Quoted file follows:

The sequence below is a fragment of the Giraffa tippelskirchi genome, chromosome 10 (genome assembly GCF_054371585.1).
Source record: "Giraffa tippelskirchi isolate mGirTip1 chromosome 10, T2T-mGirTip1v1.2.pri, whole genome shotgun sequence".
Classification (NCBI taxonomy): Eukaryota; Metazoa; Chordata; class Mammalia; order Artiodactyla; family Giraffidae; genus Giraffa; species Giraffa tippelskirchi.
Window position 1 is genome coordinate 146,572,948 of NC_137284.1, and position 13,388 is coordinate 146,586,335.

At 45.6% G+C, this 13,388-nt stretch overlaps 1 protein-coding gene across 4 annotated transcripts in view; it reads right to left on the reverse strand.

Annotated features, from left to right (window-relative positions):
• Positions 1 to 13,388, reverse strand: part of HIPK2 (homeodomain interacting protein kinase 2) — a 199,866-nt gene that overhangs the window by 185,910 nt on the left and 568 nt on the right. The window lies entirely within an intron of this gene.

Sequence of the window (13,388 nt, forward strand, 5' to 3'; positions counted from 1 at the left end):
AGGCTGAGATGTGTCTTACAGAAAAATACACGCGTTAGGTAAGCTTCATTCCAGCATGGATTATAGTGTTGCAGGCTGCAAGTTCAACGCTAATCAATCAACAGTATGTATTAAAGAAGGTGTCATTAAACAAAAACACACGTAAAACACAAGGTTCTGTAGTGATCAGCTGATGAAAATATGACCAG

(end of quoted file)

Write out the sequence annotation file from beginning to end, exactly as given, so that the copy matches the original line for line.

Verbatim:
The sequence below is a fragment of the Giraffa tippelskirchi genome, chromosome 10 (genome assembly GCF_054371585.1).
Source record: "Giraffa tippelskirchi isolate mGirTip1 chromosome 10, T2T-mGirTip1v1.2.pri, whole genome shotgun sequence".
Classification (NCBI taxonomy): Eukaryota; Metazoa; Chordata; class Mammalia; order Artiodactyla; family Giraffidae; genus Giraffa; species Giraffa tippelskirchi.
Window position 1 is genome coordinate 146,572,948 of NC_137284.1, and position 13,388 is coordinate 146,586,335.

At 45.6% G+C, this 13,388-nt stretch overlaps 1 protein-coding gene across 4 annotated transcripts in view; it reads right to left on the reverse strand.

Annotated features, from left to right (window-relative positions):
• Positions 1 to 13,388, reverse strand: part of HIPK2 (homeodomain interacting protein kinase 2) — a 199,866-nt gene that overhangs the window by 185,910 nt on the left and 568 nt on the right. The window lies entirely within an intron of this gene.

Sequence of the window (13,388 nt, forward strand, 5' to 3'; positions counted from 1 at the left end):
AGGCTGAGATGTGTCTTACAGAAAAATACACGCGTTAGGTAAGCTTCATTCCAGCATGGATTATAGTGTTGCAGGCTGCAAGTTCAACGCTAATCAATCAACAGTATGTATTAAAGAAGGTGTCATTAAACAAAAACACACGTAAAACACAAGGTTCTGTAGTGATCAGCTGATGAAAATATGACCAG